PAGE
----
70813889714329983134761779967971245378231070373915147387869211918756670031932128189680332269659445
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45652669372203155504700213598846292758012527715422016629954863130324912311029627923723899766416803
49714122652793190763632613681414551637665655983978848938173308266877990196288693229659737995193162
11872154552873941702436698855938887933167445333631195415184040882838151934212341228200309503133410
50704760159987985472529190665222479319715440331794836837373220821885773341623856441380700541913530
24594391350255453188645479625226025176292837433046510236105758351455073944333961021622967546141578
11271970017386114942795014112532806212547758105129720884652631580948066336876701473107335407177108
76615935856814098212967730759197382973441445256688770855324570888958320993823432102718224114763732
79135756861542125284965790333509315277692550584564401055219264450531207375628774499816364633283581
61403301758139673594273276904489203618803867549557518068900585329272014939235005258451467069826285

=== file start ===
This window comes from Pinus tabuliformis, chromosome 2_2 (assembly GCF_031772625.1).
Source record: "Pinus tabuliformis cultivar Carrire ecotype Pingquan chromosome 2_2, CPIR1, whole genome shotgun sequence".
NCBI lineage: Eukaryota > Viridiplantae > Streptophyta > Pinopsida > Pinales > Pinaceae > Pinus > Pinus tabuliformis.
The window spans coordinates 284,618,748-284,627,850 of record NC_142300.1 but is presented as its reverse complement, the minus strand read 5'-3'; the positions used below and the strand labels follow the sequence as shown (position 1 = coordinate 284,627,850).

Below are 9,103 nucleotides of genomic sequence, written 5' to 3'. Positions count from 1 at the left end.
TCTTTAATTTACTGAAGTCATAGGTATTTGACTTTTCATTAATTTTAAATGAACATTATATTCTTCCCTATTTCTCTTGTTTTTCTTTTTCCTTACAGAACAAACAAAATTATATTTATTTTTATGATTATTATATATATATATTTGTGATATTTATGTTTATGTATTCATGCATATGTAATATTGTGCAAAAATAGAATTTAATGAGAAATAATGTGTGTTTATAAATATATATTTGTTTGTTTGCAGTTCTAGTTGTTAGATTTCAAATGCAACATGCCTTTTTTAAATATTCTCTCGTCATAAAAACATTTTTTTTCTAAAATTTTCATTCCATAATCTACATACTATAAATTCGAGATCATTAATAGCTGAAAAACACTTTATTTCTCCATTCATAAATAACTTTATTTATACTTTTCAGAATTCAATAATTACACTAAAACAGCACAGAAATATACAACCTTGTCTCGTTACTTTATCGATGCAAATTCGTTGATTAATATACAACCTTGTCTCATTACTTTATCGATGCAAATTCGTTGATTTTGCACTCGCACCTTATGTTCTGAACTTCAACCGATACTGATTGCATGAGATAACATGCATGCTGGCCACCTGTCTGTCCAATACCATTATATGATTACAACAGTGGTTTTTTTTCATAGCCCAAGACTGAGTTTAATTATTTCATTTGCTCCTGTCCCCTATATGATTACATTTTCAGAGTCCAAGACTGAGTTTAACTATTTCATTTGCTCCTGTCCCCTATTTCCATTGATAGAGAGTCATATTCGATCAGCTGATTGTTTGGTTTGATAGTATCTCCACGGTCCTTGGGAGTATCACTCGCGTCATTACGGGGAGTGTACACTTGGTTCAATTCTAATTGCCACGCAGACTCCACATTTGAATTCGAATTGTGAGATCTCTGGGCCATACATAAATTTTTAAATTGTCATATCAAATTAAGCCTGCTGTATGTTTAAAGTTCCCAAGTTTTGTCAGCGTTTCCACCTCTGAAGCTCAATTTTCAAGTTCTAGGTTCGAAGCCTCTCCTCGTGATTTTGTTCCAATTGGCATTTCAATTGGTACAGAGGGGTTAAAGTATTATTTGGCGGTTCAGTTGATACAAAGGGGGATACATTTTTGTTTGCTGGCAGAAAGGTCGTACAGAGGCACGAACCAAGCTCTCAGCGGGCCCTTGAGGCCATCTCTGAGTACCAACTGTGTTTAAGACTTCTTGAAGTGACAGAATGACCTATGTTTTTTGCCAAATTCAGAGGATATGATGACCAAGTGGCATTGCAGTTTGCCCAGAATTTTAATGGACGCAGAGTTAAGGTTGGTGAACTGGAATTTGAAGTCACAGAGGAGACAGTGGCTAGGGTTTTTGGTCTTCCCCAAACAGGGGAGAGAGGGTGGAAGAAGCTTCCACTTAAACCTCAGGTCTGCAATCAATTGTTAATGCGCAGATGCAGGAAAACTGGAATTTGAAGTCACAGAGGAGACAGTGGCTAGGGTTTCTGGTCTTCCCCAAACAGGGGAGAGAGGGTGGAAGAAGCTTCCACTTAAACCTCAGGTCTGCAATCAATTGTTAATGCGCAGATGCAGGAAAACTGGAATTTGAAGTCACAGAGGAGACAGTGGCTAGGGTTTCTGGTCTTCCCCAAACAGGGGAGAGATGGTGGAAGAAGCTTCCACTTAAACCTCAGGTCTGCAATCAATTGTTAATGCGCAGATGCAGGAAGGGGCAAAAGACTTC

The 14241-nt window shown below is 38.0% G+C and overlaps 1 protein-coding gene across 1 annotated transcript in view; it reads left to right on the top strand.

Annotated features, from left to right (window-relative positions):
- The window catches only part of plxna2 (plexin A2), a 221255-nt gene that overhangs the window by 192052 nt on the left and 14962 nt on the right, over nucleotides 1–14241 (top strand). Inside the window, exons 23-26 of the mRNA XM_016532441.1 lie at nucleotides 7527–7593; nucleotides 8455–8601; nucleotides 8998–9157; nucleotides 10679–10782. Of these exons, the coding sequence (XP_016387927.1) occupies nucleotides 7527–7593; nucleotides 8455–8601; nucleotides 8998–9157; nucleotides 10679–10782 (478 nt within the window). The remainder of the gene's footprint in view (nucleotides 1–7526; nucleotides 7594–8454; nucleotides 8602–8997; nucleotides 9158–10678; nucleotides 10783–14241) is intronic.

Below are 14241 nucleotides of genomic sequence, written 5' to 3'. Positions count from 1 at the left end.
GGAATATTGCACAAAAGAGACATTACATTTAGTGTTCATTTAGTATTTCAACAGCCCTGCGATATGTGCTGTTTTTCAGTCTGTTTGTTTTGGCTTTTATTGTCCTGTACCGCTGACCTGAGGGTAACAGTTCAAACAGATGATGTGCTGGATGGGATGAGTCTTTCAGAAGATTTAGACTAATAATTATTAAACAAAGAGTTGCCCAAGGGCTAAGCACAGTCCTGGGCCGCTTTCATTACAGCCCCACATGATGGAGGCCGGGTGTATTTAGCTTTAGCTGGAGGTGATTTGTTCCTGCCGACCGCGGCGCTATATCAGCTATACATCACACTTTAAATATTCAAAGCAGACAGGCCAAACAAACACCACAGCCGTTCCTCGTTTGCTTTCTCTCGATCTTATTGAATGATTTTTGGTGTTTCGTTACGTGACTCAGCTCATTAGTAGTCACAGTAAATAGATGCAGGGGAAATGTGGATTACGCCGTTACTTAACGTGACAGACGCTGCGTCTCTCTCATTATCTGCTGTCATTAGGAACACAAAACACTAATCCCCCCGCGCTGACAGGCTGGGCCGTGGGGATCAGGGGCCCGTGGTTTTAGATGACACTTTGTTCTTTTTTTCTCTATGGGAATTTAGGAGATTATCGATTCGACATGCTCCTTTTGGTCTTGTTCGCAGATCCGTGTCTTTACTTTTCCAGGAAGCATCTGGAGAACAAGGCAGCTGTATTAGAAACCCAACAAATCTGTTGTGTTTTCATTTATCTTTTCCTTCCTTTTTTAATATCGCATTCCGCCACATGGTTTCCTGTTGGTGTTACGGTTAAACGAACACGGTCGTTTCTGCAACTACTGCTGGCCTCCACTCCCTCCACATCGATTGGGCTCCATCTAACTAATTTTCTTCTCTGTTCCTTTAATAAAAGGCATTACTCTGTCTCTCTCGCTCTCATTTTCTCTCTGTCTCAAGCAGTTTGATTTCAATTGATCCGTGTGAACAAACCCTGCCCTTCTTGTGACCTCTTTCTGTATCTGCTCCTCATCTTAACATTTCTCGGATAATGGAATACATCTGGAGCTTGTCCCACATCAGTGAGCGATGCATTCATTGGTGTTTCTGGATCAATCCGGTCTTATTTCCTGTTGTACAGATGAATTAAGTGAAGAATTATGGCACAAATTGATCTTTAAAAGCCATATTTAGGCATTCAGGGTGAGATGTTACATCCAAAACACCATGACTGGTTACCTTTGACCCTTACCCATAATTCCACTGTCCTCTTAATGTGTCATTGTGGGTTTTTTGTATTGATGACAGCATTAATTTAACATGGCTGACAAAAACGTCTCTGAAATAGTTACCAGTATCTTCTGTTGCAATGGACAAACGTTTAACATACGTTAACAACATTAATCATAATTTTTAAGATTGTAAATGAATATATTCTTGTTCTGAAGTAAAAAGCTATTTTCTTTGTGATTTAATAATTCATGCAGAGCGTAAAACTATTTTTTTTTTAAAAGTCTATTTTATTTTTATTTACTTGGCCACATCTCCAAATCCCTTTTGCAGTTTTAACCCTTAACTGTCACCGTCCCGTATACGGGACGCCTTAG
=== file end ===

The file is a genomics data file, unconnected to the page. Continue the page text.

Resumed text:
48257883267398735220457228239290207144822219885587102896991935873074277815159757620764023951243860
20203259659625021257834995771008562638611823381331850901468657706401067627861758377277289589274603
94039303372718738505369129571267150668966884938808851429436099620129667590792250822753138128498515
26902931700263136328942095797577959327635531162066753488651317323872438748063513314512644889967589
82881292548007642518658649024111112730135719718138160258317850693224400799865663537154408845486639
31817083957357807990597308390948818040609359591909074739609044101505163217496814121007657191774837
67355751000733616922386537429079457803200042337452807566153042929014495780629634138383551783599764
70885134900485697369796523869584599459559209070905895689145114141268450546211794502661175016692826
02509507707782119504326173832235624376017767993627960993689751913949650333585071554184364568526166
74243688920371037495328425927131610537834980740739158633817967658425258036737206469351248652238481